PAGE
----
Valgimigli and colleagues propose, in this issue of the European Heart Journal, a Nonadherence Academic Research Consortium (NARC) classification scheme designed to enhance the accuracy of the efficacy assessment in clinical trials, provide a consistent approach to measuring non-adherence, and reliably estimate effectiveness in clinical practice after approval. (This editorial refers to ‘Standardized classification and framework for reporting, interpreting, and analyzing medication non-adherence in cardiovascular clinical trials: a consensus report from the Non-adherence Academic Research Consortium (NARC)’†, by M. Valgimigli et al., on page 2070.)
Reply to Directly Observed Therapy: A Possible Tool to Tackle Medication Nonadherence in the CVD Epidemic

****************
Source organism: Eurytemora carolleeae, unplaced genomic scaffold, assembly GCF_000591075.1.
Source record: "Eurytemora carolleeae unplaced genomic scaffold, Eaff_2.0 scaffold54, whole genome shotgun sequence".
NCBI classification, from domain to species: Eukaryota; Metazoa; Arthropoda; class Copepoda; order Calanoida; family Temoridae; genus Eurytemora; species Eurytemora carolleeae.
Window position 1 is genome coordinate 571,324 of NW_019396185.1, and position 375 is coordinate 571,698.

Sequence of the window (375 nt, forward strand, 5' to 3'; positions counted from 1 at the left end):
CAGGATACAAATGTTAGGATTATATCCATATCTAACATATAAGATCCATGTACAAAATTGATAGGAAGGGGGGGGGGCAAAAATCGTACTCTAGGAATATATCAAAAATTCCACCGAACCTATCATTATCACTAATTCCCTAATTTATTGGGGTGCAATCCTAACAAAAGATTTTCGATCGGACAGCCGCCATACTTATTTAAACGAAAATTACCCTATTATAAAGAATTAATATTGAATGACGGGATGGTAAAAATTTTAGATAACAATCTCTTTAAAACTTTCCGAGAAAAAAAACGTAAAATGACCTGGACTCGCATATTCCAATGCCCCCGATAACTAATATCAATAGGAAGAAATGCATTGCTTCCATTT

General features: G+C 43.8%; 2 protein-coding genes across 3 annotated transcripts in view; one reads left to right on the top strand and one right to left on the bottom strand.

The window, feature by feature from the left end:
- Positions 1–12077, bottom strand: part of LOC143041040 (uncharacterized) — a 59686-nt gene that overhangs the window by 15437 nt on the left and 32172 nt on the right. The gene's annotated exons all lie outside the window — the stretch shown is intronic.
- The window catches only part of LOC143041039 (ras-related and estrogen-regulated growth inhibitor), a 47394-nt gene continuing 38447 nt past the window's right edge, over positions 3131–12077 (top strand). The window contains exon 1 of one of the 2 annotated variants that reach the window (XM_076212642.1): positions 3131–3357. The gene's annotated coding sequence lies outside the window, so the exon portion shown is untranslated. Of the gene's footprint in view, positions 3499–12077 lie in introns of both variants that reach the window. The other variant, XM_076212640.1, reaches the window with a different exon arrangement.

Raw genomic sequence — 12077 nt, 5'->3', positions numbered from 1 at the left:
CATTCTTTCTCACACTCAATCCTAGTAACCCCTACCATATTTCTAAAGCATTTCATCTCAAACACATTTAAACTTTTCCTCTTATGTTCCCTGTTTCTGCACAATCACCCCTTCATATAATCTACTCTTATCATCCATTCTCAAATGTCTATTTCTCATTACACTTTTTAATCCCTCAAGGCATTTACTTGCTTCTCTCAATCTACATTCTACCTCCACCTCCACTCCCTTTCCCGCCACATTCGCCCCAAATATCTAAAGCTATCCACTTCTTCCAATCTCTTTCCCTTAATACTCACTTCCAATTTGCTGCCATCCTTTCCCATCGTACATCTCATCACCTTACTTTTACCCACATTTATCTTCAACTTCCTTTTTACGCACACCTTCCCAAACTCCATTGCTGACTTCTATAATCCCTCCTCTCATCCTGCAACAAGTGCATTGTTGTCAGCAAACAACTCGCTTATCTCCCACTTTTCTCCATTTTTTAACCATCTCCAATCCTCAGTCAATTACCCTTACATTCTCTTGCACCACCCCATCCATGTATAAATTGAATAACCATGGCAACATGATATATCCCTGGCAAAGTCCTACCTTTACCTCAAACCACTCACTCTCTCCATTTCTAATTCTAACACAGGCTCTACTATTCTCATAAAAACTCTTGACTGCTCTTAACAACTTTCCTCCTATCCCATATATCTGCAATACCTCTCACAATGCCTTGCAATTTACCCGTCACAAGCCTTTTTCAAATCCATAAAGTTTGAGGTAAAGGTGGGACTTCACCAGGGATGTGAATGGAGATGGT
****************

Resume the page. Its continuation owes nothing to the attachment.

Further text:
Co-authored by Keith C. Ferdinand MD and Fortunato Fred Senatore MD, PhD (with Samar A. Nasser PhD, MPH, PA-C)
Dr. Keith C. Ferdnand et al reply with a 4-point response to Drs. Kenechukwu Mezue and Janani Rangaswami’s recommendation to use directly observed therapy (DOT) as a tool to reduce medication nonadherence for cardiovascular disease (CVD) in high-risk populations.
Improving Medication Adherence in Cardiometabolic Disease-Practical and Regulatory Implications, State-of-the-Art Review
Co-authored by lead author Keith C. Ferdinand MD, Fortunato Fred Senatore MD, PhD, Helene Clayton-Jeter OD, and Dennis R.Cryer MD (with John C. Lewin MD, Samar A. Nasser PhD, MPH, PA-C, Mona Fiuzat PharmD, and Robert M. Califf MD)
This paper summarizes the scope of CVD nonadherence, describes key U.S. Food and Drug Administration initiatives, and identifies potential targets for improvement. The authors describe key adherence factors, methods, and technological applications for simplifying regimens and enhancing adherence, and 4 areas where additional collaborative research and implementation involving the regulatory system and clinical community could substantially reduce nonadherence.